Italy — investment
My home is my castle
Italy’s “dolce vita”’s lifestyle is iconized by movies like Roman holiday (1953), La dolce vita (1960) and more recently Under the Tuscan sun (2003).
The country is famous also for its food which is considered to be the world’s most popular.
My favorite movie about Italian food is Stanley Tucci’s THE BIG NIGHT (1996), the story of two brothers, recent immigrants to America, who run a restaurant named Paradise. You cannot miss the hilarious (dramatic for an Italian!) scene when the chef labors all day to create a perfect seafood risotto but a customer complains she cannot find the seafood. Then she asks for spaghetti and meatballs as a side dish and the Chef tell his brother (Stanley Tucci):
“…………… she is a criminal!”.
Can you obtain a residence permit by purchasing a property? NO
Italy — differently from other EU countries — does not have a residency by real-estate investment program, but this does not discourage many buyers to dream purchasing a house in our country.
Houses for sale at € 1, is it true?
A growing number of small towns in Italy have started to put abandoned properties on sale for just € 1. The programs are attracting worldwide attention and the interest of many potential buyers. The goal of these programs is mainly to resettle rural areas. Details of the programs vary depending on the town but in most cases the purchaser is required to submit a renovation plan which must be completed within a set deadline.
Why not buy a Castle?
If your budget is higher than € 1 there are plenty of historical buildings on sale in Italy. Some properties are privately owned and have been owned for centuries by the same family. In recent years, however, due to the increasing costs of maintenance, cuts in government subsidies to maintain historical properties and an increase in property taxes, many of these properties were put on the market. Furthermore, many historical and valued buildings are also owned by the State which has started a program to sell it or lease it. Many of the assets (which include palaces, villas and hotels) need to be redeveloped but several are in city centers and attractive locations and prices can be lower than market prices. The Tuscany Region has a dedicated website where available properties are displayed.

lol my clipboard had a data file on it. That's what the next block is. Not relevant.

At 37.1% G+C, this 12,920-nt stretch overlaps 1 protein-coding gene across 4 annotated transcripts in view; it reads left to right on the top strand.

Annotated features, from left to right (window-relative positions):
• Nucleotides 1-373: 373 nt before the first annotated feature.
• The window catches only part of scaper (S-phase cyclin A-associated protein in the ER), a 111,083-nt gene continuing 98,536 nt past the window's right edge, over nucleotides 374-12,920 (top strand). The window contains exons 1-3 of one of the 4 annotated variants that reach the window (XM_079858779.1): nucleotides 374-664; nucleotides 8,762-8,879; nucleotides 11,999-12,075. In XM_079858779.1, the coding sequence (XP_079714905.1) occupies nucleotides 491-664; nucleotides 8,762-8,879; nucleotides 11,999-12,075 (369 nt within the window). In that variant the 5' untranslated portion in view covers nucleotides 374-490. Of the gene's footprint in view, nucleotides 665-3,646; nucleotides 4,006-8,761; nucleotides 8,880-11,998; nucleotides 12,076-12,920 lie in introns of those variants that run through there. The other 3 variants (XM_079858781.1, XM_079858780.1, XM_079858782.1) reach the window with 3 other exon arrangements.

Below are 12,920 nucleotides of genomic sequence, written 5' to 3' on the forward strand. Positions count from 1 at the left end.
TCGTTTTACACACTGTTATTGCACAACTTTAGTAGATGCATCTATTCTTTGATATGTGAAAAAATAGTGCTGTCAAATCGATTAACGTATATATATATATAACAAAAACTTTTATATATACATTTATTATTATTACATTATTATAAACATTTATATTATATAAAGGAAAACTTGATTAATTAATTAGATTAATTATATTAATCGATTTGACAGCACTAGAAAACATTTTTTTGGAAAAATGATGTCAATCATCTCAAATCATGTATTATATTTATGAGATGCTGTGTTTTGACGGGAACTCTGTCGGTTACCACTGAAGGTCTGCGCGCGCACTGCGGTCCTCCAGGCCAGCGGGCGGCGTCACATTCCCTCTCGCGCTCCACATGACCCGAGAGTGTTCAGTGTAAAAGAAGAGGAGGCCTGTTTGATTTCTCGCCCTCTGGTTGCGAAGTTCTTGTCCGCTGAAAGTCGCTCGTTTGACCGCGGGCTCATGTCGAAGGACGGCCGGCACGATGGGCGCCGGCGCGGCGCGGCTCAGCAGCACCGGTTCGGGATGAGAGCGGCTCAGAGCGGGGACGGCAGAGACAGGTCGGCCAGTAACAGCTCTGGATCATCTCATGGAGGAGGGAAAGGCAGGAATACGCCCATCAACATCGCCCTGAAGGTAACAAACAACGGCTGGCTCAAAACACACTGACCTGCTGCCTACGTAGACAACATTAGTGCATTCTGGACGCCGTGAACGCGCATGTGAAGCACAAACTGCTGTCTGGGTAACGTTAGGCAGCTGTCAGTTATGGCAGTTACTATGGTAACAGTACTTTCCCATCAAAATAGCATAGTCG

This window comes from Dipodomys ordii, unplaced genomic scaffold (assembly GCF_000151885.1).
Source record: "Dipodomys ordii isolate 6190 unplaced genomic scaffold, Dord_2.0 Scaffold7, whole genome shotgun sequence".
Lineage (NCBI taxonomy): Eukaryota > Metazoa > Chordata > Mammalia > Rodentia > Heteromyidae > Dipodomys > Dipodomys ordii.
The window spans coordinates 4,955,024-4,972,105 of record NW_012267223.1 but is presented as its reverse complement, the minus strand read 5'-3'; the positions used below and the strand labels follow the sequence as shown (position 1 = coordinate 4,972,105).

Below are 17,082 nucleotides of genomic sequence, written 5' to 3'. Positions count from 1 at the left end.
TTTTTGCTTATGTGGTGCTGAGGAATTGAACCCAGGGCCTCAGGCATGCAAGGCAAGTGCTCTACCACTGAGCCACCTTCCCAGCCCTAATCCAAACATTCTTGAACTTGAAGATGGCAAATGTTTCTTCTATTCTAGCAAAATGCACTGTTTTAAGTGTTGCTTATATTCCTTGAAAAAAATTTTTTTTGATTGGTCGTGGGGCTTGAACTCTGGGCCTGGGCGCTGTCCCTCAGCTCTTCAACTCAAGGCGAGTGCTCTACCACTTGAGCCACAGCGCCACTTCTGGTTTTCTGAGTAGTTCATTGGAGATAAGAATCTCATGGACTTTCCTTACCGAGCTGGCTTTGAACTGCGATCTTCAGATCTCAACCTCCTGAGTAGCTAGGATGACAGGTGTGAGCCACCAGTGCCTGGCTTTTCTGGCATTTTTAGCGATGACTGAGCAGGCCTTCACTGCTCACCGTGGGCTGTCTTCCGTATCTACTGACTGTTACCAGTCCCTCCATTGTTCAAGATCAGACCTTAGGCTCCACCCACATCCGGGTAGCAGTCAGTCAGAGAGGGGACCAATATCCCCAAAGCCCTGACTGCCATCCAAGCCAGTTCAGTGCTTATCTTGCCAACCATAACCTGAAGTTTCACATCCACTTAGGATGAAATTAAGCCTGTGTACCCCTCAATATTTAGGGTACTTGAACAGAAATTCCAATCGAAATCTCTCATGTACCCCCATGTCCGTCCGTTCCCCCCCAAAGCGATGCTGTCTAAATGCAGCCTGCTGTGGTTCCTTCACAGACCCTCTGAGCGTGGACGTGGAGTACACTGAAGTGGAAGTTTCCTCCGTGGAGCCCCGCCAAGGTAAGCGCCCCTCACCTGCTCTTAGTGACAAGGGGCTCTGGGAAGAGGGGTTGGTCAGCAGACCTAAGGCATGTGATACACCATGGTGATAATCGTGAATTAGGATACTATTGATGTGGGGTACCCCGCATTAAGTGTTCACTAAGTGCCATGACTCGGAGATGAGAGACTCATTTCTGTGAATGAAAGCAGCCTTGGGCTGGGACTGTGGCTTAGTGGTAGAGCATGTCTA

Which visa options are available?
While the purchase of a property does not automatically grant a visa, it is still possible to obtain a kind of ‘retirement visa’ (residenza elettiva) by proving a “passive” income (i.e. pensions or savings, not a salary or compensation for work) of not less than € 31,000/year. This visa, however, does not allow the individual to work while in the country. Another option could be the Investor’s Visa which requires to invest (i) € 2 Million in Italian government bond; (ii) € 500 K in a company or € 250 K in a start-up (ii) € 1 Million in a philanthropic project.
Is my purchase safe and guaranteed?